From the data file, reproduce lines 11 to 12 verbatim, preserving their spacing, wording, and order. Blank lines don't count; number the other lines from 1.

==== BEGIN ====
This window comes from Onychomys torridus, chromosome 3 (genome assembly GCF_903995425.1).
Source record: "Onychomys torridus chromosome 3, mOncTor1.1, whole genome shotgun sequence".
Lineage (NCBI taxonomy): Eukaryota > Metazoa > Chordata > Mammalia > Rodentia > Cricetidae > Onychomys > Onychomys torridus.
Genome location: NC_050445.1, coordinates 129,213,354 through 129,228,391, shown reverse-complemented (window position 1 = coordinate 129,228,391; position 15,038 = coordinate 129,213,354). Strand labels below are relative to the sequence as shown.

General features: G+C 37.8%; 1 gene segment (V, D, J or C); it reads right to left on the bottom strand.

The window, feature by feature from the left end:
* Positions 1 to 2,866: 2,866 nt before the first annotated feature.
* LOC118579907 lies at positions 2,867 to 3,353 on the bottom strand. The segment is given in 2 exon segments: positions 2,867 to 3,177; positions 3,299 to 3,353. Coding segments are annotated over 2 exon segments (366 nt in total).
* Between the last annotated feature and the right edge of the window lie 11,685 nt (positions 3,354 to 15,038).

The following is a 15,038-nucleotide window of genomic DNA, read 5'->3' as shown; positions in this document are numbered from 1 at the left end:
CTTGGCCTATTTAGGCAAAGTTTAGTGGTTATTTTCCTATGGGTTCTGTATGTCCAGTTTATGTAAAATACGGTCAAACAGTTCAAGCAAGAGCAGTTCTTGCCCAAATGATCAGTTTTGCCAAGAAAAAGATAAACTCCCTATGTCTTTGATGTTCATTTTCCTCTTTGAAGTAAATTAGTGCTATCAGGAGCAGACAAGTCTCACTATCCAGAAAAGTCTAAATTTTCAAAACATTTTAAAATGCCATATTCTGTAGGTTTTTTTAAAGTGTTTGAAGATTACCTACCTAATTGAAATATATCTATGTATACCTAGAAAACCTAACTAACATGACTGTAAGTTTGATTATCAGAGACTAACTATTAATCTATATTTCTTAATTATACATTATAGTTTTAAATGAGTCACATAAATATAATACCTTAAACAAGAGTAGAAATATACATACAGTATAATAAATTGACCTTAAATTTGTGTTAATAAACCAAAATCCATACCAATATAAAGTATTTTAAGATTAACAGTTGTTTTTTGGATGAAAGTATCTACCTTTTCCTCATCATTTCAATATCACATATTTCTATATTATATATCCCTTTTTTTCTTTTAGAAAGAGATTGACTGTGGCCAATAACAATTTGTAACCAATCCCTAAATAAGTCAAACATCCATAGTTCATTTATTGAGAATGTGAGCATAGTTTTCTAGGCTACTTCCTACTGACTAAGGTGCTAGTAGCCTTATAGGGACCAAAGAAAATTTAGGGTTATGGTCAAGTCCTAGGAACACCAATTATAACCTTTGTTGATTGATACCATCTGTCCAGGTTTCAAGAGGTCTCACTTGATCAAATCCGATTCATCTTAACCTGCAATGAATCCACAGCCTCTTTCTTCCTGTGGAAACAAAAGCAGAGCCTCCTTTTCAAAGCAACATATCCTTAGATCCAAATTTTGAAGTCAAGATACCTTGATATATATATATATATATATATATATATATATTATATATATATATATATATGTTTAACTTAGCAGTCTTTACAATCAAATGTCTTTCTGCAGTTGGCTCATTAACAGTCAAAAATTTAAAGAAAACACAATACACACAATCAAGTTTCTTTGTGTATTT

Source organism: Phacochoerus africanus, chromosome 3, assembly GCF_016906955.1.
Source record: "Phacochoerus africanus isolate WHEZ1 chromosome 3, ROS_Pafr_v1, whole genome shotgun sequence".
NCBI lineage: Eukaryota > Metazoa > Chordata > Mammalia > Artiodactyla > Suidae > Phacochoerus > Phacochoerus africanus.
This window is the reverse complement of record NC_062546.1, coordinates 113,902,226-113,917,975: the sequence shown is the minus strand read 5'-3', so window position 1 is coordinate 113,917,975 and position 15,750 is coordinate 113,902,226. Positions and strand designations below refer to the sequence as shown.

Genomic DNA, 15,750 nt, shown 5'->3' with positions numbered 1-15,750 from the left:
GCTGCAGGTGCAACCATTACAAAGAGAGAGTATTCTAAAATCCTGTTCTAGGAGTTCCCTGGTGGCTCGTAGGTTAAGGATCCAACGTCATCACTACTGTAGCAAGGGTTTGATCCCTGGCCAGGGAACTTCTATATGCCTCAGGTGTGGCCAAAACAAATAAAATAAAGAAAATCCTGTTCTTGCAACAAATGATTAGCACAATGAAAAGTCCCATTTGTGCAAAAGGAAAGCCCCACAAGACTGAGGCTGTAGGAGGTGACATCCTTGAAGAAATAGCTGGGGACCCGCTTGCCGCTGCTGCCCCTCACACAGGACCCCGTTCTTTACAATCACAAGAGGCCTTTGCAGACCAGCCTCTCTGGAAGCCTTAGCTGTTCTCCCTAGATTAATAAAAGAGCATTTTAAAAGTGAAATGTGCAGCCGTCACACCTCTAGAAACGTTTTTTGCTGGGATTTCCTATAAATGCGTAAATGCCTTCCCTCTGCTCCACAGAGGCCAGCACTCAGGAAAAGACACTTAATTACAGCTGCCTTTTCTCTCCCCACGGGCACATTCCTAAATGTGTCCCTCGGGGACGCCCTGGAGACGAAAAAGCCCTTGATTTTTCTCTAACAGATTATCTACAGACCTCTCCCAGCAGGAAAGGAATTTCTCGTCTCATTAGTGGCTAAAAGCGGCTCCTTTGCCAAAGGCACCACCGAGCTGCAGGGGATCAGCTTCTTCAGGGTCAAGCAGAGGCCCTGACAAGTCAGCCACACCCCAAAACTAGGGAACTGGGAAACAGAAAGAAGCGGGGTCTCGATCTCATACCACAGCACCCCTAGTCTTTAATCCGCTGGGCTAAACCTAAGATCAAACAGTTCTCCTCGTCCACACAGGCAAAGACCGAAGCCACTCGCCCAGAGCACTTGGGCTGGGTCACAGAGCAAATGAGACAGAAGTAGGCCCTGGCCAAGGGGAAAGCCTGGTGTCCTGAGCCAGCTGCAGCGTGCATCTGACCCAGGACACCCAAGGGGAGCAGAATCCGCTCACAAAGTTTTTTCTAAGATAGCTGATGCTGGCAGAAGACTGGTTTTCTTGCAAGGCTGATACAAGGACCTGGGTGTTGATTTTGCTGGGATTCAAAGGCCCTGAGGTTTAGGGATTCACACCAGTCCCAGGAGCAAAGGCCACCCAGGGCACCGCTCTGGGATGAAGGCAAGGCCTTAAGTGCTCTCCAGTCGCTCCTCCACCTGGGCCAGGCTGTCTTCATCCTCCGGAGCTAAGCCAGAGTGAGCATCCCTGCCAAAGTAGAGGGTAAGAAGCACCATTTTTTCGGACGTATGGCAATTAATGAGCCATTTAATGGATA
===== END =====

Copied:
CTTGGCCTATTTAGGCAAAGTTTAGTGGTTATTTTCCTATGGGTTCTGTATGTCCAGTTTATGTAAAATACGGTCAAACAGTTCAAGCAAGAGCAGTTCTTGCCCAAATGATCAGTTTTGCCAAGAAAAAGATAAACTCCCTATGTCTTTGATGTTCATTTTCCTCTTTGAAGTAAATTAGTGCTATCAGGAGCAGACAAGTCTCACTATCCAGAAAAGTCTAAATTTTCAAAACATTTTAAAATGCCATATTCTGTAGGTTTTTTTAAAGTGTTTGAAGATTACCTACCTAATTGAAATATATCTATGTATACCTAGAAAACCTAACTAACATGACTGTAAGTTTGATTATCAGAGACTAACTATTAATCTATATTTCTTAATTATACATTATAGTTTTAAATGAGTCACATAAATATAATACCTTAAACAAGAGTAGAAATATACATACAGTATAATAAATTGACCTTAAATTTGTGTTAATAAACCAAAATCCATACCAATATAAAGTATTTTAAGATTAACAGTTGTTTTTTGGATGAAAGTATCTACCTTTTCCTCATCATTTCAATATCACATATTTCTATATTATATATCCCTTTTTTTCTTTTAGAAAGAGATTGACTGTGGCCAATAACAATTTGTAACCAATCCCTAAATAAGTCAAACATCCATAGTTCATTTATTGAGAATGTGAGCATAGTTTTCTAGGCTACTTCCTACTGACTAAGGTGCTAGTAGCCTTATAGGGACCAAAGAAAATTTAGGGTTATGGTCAAGTCCTAGGAACACCAATTATAACCTTTGTTGATTGATACCATCTGTCCAGGTTTCAAGAGGTCTCACTTGATCAAATCCGATTCATCTTAACCTGCAATGAATCCACAGCCTCTTTCTTCCTGTGGAAACAAAAGCAGAGCCTCCTTTTCAAAGCAACATATCCTTAGATCCAAATTTTGAAGTCAAGATACCTTGATATATATATATATATATATATATATATATATTATATATATATATATATATGTTTAACTTAGCAGTCTTTACAATCAAATGTCTTTCTGCAGTTGGCTCATTAACAGTCAAAAATTTAAAGAAAACACAATACACACAATCAAGTTTCTTTGTGTATTT

Source organism: Phacochoerus africanus, chromosome 3, assembly GCF_016906955.1.